This is the presentation given today at the Discover the World Climate Change & Sustainability conference. Within the powerpoint are some weblinks so do download and click into them to see what it was about. A commentary is underneath the powerpoint. Mostly this links to the original posts I wrote about the Azores in this blog during the April 2014 teacher inspection visit so you can read there for detail. The activities are based upon the Discover Geography website that has free resources for teachers on locations such as Iceland and the Azores. The Azores resources were mostly compiled by Simon Ross when you click into the website, so credit goes to him. On the powerpoint when it says ‘e.g. Resource 24’ that is what I am referring to! In true Louis Walsh style though I have generally ‘made it my own’ by taking the suggested activities and then amending them. I also refer to Digital Explorer resources which are great for looking at oceans. Anyway, have a look and if you like an activity then try it and let me know!
Background on the Azores:
The Azores is a volcanic archipelago of 9 islands located in the mid-Atlantic on a triple junction along the Mid Atlantic Ridge. Sao Miguel is the main island and by far the most popular with 69% of all tourists staying here. This is largely due to being the only island with direct flights rather than going via Portugal. Ferries and internal island flights exist across to other smaller islands. The least popular island for tourism is Corvo, closely followed by Flores. Generally most tourism is domestic from the Portuguese mainland (56% in 2013) with Sweden, Germany, France and the UK then being the most common countries of origin. Tourism has been reasonably steady for the past decade although with troughs due to global recession. There is a seasonal variation with July and August not surprisingly being busiest. When we visited the Azores it was clear that the infrastructure is still needed to be put in place to encourage mass tourism – and that copious E.U. funding is being gleaned on every street corner. Currently the islands still retain their distinctiveness and remoteness, with only 5% of the whole chain being urbanised. For four consecutive years the Azores as won the Sustainable Tourism Award for Portugal, and won a global award this year. There are multiple UNESCO Biosphere reserves on the island, European Geopark status and Quality Coast marks, and the main industries and employers are still agriculture and increasingly services.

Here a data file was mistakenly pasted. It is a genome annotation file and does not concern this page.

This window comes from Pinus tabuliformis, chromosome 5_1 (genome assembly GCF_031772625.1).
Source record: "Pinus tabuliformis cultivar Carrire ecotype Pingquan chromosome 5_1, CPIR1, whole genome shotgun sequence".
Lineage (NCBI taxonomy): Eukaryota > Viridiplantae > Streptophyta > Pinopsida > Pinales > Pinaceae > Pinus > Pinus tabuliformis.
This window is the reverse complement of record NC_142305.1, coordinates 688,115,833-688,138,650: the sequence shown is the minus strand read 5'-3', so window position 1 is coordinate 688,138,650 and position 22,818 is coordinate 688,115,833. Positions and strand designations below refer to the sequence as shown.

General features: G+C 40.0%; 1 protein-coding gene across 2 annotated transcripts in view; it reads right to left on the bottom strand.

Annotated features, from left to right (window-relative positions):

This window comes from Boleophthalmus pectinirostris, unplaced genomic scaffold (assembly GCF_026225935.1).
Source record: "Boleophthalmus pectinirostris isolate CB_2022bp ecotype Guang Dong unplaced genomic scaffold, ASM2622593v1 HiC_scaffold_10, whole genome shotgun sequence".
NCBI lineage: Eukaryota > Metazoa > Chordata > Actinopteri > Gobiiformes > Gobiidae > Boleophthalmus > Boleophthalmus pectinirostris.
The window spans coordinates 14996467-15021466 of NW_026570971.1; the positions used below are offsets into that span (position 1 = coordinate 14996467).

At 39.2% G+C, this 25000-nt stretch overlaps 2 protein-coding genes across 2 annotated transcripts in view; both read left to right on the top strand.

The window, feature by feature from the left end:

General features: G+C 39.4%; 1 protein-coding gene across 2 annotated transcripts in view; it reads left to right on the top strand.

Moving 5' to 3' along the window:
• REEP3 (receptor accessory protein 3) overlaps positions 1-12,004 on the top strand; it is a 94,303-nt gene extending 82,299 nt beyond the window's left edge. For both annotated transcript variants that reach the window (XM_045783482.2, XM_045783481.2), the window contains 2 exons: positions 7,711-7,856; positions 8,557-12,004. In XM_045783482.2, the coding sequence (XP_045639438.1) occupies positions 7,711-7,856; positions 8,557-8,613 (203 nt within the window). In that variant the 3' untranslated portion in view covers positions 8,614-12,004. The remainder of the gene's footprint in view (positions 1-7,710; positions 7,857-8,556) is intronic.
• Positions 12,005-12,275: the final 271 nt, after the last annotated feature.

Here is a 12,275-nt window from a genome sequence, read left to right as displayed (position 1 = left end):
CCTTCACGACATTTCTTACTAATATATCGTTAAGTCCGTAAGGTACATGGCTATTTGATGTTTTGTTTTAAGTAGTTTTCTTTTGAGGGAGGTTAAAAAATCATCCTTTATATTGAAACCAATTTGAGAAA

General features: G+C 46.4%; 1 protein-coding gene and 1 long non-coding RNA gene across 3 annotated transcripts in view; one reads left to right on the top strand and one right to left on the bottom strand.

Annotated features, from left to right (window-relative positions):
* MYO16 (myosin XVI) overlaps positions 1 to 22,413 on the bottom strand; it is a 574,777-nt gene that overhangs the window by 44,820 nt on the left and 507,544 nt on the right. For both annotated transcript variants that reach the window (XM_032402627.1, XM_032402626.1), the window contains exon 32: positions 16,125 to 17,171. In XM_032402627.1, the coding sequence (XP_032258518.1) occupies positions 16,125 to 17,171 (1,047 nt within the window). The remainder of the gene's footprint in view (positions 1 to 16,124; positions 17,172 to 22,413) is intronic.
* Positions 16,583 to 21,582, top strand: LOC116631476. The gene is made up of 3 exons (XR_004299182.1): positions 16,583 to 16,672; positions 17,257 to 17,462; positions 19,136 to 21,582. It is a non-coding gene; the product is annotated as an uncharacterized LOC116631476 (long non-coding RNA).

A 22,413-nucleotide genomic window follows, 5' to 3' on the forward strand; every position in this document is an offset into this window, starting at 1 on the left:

Slide 8 link: http://www.youtube.com/watch?v=B5NiTN0chj0
Slide 10: Google Earth tour file. Email / tweet me if you want a tour file. It’s not that exciting but something!
Slides 12-22: I just described a bit of background on the main locations we went to on the trip to give some context on the Azores. You can read about all these in this blog if you search. In a nutshell just commenting that there are opportunities to use the Azores to teach about eutrophication and its reversal, land use change, social conflict (ie. farmers having land reclaimed), ecology with botanical gardens, geothermal power and comparisons to Iceland (43% of all Sao Miguel island’s energy is from geothermal power, aiming for 50% across the whole chain by 2050 with the Azores being part of the Green Islands initiative, coastal geography at Ferreria, Pico mountain, whaling and the rise of whale sightseeing tourism (in 2011 48’000 tourists did whale watching, supporting 200 jobs for previously unemployed whalers and fishers), Faial island botanical reserve protecting and breeding endemic species (since only 7% of all vegetation in the Azores is currently endemic), and Capelinhos volcanic peninsular and it’s interesting behaviour. You can see the whole commentary guide in the blog or on Slideshare here.